In its final throes, blind to the light that passes.
And you picked it up and walked on slowly, seeking
For its kin from which but violent storms could sever
It, Then these once found, its new love started speaking:
"Saviour, I would stay with you from now for ever."

Jesus, I repeat your name like kind caresses
To the dusk, the lamplight, and the lights fixed higher.
Do you know, the echo of your footfall blesses?
Wanderer in wastes, I bow to you with laughter
And I gladly clasp my hands in dust-stained prayer,
Cull me candid heavenly lilies that hereafter
These may grace the Dead Sea's topmost lifeless layer.
There is not a joy to equal that of singing
How you walk the coloured world in shine and shower,
Or of kneeling where your feet have taught the clinging
Earth and buried bones to put out leaf and flower,
Or of loving you as stars are loved by one in prison-
Brilliant stars, and trees, and the white-winged and airy
Drift of summer clouds. Ah, when you had arisen,
Was the earth still mute to the brown feet of Mary?

*) The Estonian Hades


Only the Mists are Real

Winds are whirled spindles that use has not worn;
I but a tenuous tissue of gloom
That God's taper fingers of one-piece bone
Wove in the stars' warm weaving-room.
Winds are whirled spindles. But who has said
What is the yarn of the earth's faced shrouds?
Frail lustre of mists, say their essence fled,
Spent that my head did not reach to the clouds.

Easter Credo

Sixty-eight are the fiery wheel's revolutions,
These and perhaps no more,
Then come the funeral of azure .flowers and cloudy ablutions,
And the cross lies at heart's door.
Add for your friend a few days culled from ample heaven,
Dusty with vernal leaves;
Plant in your body a tree that has shaded the level
Of his eyes' pendent eaves.
Ere the pure stars are extinguished and light enlarges,
See my mounting path swing;
Ere the shepherds have piped together their charges
I have come on a cooling spring.
I am sure that as heaven's azure plies doing,
As Ha' is the name I was given at birth,
I shall live on the day of my golden body's homing,
Bone-blossoms springing from earth.

Taken from W. K. Matthews
"Modern Estonian Poetry," Universl
of Florida Press, Gainesville 195:
pp. 114-119.






Gesang der vor Gespenstern zurUckweichenden Krieger

Wir sind die Pfeifer der Fliten, das Volk ohne Heimat und Herd,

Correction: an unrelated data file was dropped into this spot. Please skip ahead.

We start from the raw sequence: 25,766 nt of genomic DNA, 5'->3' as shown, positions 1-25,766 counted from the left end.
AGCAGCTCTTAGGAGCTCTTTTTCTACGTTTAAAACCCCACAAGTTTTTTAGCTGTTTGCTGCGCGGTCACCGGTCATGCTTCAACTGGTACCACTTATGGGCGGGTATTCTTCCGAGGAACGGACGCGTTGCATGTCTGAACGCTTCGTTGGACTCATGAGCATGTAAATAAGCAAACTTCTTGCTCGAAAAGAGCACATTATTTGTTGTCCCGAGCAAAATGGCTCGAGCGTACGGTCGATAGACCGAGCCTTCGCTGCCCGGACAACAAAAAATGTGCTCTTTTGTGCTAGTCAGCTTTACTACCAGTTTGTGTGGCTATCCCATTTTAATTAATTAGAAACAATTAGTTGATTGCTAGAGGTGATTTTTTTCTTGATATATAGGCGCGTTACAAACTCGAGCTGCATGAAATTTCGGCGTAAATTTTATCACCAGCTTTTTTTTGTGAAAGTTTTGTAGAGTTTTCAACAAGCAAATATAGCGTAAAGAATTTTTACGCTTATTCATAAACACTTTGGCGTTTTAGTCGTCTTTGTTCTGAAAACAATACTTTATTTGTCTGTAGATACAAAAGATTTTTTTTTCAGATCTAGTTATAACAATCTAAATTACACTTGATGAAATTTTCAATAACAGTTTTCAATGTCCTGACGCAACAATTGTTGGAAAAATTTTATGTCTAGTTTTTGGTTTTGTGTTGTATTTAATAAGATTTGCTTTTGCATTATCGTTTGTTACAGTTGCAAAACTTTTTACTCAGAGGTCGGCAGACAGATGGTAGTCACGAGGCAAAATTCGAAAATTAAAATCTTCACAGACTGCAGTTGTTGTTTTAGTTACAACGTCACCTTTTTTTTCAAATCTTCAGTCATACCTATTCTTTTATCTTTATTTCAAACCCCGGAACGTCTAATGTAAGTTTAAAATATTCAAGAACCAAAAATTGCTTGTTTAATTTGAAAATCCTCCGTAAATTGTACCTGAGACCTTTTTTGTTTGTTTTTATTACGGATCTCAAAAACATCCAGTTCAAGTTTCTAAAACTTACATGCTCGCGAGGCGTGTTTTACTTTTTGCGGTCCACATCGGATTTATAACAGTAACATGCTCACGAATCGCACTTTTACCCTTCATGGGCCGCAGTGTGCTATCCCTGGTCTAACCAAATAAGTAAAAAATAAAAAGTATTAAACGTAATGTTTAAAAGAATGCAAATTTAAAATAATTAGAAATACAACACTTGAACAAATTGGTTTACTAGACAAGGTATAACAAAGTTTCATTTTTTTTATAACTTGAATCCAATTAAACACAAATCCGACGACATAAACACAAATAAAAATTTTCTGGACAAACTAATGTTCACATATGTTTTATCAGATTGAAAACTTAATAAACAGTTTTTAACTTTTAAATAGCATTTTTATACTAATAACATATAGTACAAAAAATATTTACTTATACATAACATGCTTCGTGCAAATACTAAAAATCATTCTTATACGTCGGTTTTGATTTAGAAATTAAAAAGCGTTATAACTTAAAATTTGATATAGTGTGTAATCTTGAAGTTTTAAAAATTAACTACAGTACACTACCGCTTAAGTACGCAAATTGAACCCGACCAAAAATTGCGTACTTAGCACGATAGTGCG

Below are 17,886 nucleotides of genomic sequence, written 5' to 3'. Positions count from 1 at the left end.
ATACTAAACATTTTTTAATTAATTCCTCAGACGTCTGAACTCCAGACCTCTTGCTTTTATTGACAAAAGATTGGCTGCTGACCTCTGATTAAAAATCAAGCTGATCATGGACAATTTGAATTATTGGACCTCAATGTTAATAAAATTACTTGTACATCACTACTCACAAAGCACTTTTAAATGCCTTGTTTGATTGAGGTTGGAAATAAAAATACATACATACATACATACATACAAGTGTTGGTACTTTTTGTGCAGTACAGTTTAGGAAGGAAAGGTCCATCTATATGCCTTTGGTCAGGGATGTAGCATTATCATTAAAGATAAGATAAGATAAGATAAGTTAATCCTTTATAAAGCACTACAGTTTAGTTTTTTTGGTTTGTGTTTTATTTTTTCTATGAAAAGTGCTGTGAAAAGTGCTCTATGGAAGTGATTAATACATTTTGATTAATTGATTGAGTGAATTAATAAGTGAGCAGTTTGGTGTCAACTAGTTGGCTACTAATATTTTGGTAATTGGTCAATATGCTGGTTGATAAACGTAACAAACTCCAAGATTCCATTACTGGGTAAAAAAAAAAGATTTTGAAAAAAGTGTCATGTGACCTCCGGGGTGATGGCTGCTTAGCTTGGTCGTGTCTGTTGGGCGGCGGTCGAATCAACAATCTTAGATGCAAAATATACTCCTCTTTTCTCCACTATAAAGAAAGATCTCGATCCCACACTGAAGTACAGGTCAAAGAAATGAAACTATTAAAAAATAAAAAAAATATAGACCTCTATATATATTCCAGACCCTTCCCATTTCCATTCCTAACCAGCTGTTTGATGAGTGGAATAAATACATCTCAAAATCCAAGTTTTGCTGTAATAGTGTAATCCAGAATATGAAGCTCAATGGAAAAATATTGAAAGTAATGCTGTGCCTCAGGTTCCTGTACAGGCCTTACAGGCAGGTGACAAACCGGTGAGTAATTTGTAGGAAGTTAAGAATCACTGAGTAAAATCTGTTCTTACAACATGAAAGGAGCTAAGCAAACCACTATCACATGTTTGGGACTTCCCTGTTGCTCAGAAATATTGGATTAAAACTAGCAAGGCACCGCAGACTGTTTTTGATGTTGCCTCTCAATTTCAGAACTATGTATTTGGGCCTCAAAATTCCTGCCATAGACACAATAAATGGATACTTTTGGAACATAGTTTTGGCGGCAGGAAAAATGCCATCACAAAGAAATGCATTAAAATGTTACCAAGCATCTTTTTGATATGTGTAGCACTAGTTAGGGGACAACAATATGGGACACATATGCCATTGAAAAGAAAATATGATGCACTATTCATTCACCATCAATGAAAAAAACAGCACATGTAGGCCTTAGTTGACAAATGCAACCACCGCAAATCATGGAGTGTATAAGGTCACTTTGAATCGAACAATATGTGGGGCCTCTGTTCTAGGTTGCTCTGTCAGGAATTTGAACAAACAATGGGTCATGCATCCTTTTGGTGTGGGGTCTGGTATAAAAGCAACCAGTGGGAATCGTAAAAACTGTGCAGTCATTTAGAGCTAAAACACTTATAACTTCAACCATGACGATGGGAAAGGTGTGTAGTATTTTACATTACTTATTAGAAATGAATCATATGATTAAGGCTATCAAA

wir, die Sucher der flimmernden Wolken, die Reiter auf grindigem Pferd--
die Beschauer der blauenden Ferne, der wankende, staubige Hauf:
bleibt kein Land uns mehr Ubrig, so lodert vom Blick uns der Ozean auf.
Unsre Banner sind betende Hande, unsre Schatten, so nahe wie fern,
sind der Pfad, drauf wir ziehn--nnser Ziel sind die himmlischen Hugel des Herrn,
Unsre Klepper sind mude, an Knochen knarrt Knochen, es rostet das.Schwert,
doch die pechige Fackel der Sage flammt Glut, die die Herzen verzehrt.
Unsre Zehn sind vom Kiese zerschunden, der schwarende Leib zuckt im Krampf,
unsre Seelen sind Grgben, durchsickert von Blut. nach verlorenem Kampf.
Mit durchlcherten FlUen, verstaubten Gesangen, verknacherter Hand
ziehn wir dennoch und spielen wir, stolz den Blick in die Weiten gewandt,
Hinterm RUcken uns brennen die TWlder, die fruchtlose Ebene loht,
und wir wissen es wohl, es verfolgt uns der Kdnig der Geister-der Tod.

Doch sind wir die letzten Verteidiger, die Pfeifer, zerlumpt und zerfetzt,
wir kennen den Lohn nicht--wir kennen die gespenstische Schar, die uns hetzt.

Sollen Schwingen der Engel uns schUtzen? Deine Knechte, trotz Hoffart und Spott,
ersehnen sie wohl., doch der Segen deiner Hande entgleitet uns, Gott!
Alle BrUcken sind hin, doch zuweilen uns winkt das weissschimmernde Schiff--
wir hoffen und schauen--und wissen, es scheitert das Boot uns am Riff.
Unser einziger Freund ist die Strasse, fern flimmert die KUste im Licht--
das Ziel, das wir suchen, erreichen wir nicht und beklagen es nicht.!
Wo wir immer auch sterben, wir furchten es nicht, denn es 1iutet und t'nt
und es donnert im .Blut eine Glocke, wenn den Sieger der Fallende hihnt.